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Time Allocation Decisions of Academic Scientists and Their Impact on Technology Commercialization

By: Libaers, D.P.;

2012 / IEEE

Description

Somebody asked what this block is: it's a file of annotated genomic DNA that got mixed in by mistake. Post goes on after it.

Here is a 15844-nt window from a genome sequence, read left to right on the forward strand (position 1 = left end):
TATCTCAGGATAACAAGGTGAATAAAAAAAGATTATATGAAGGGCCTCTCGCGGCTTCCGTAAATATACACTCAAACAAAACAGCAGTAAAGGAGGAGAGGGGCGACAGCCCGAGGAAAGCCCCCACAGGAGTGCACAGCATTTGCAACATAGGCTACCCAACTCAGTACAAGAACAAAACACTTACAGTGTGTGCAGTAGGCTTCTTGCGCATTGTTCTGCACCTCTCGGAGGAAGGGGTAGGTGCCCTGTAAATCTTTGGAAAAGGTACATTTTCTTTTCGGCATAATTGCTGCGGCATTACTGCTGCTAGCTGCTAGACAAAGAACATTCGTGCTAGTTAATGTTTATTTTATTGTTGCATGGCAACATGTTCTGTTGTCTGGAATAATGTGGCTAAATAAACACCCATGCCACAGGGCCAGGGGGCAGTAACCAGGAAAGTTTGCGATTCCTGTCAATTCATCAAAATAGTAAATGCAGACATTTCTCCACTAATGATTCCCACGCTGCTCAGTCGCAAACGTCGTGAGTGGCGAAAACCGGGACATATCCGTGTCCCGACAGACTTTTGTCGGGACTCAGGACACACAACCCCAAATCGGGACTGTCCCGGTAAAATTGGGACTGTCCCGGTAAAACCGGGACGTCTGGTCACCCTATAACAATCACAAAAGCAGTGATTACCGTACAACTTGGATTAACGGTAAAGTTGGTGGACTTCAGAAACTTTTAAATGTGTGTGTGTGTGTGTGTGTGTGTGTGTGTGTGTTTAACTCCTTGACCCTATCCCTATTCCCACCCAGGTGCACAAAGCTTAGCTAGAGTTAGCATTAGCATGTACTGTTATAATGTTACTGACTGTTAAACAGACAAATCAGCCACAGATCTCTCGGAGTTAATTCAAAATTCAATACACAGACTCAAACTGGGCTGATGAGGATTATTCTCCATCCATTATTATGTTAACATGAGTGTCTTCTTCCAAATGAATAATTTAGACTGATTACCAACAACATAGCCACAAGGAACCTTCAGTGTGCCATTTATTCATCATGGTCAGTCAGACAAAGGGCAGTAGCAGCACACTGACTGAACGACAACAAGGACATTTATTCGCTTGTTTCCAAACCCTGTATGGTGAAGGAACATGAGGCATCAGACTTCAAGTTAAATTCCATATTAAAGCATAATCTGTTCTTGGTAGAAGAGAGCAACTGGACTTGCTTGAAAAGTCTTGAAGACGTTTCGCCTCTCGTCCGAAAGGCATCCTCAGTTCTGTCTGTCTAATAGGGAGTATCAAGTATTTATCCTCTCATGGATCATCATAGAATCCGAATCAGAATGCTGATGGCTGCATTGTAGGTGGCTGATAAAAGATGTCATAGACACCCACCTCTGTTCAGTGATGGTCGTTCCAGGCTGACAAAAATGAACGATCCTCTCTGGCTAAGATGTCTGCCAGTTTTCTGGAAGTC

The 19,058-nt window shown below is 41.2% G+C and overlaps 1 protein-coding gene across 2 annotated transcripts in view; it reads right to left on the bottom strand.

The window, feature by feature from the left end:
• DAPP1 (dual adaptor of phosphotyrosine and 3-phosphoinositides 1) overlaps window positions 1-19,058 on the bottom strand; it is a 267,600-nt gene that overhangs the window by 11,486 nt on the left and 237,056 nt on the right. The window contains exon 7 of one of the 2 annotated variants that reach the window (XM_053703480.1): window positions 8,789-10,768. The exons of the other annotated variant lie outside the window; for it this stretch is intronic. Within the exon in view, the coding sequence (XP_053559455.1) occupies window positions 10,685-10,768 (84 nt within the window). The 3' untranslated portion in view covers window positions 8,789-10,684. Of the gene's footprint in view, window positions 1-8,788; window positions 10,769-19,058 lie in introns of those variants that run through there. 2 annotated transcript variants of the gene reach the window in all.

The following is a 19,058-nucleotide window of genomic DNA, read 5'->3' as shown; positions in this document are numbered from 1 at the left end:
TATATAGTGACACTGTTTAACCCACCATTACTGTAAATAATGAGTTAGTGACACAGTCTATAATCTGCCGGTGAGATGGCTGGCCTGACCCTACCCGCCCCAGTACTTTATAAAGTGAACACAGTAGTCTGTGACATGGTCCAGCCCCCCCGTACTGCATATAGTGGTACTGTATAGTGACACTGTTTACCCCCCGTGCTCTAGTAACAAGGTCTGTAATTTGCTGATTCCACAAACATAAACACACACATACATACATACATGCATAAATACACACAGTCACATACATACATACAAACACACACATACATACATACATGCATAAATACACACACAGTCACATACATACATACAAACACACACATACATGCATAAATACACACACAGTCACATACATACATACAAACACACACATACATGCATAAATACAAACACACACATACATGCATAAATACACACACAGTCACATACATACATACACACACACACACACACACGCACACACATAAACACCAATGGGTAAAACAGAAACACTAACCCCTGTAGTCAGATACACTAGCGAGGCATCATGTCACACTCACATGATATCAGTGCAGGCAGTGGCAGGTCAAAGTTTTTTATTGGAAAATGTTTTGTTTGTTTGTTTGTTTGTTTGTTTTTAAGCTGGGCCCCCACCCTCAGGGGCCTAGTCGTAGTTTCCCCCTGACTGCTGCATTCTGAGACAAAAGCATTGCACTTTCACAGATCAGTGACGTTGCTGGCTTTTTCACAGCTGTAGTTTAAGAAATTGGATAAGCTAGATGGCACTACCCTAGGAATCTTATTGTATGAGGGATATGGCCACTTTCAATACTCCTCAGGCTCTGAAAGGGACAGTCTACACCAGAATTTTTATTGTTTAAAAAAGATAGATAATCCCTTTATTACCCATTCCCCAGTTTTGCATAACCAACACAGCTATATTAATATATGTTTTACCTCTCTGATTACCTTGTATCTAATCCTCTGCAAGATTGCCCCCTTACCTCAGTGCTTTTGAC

This item was taken from the IEEE Periodical ' Time Allocation Decisions of Academic Scientists and Their Impact on Technology Commercialization ' This study analyzes how the time allocation decisions of tenured and tenure-track academic scientists in U.S. research universities affect the odds of being engaged in the creation, transfer, and commercialization of novel technologies with one or more industrial partners. Academic scientists are making time allocation decisions across three types of activities typically associated with the academic profession: teaching, research, and service. In a representative sample of 1543 scientists, the empirical results show that those scientists spending more time on research funded by federal grants and industrial contracts have higher propensity of being engaged in technology commercialization efforts than those who spent less time on this type of research. In contrast, scientists spending more time on research that is not funded by grants or industry contracts have significantly lower chances of being involved in technology commercialization. Surprisingly, spending more time on either teaching undergraduate or graduate students does not affect scientists' chances for technology commercialization. Scientists doing more paid consulting also have a higher likelihood of being involved in technology commercialization. Finally, we found complementary and substituting effects between certain types of research and time spent on teaching undergraduate students and their impact on being involved in technology commercialization. We discuss the implications for policy and academic entrepreneurship.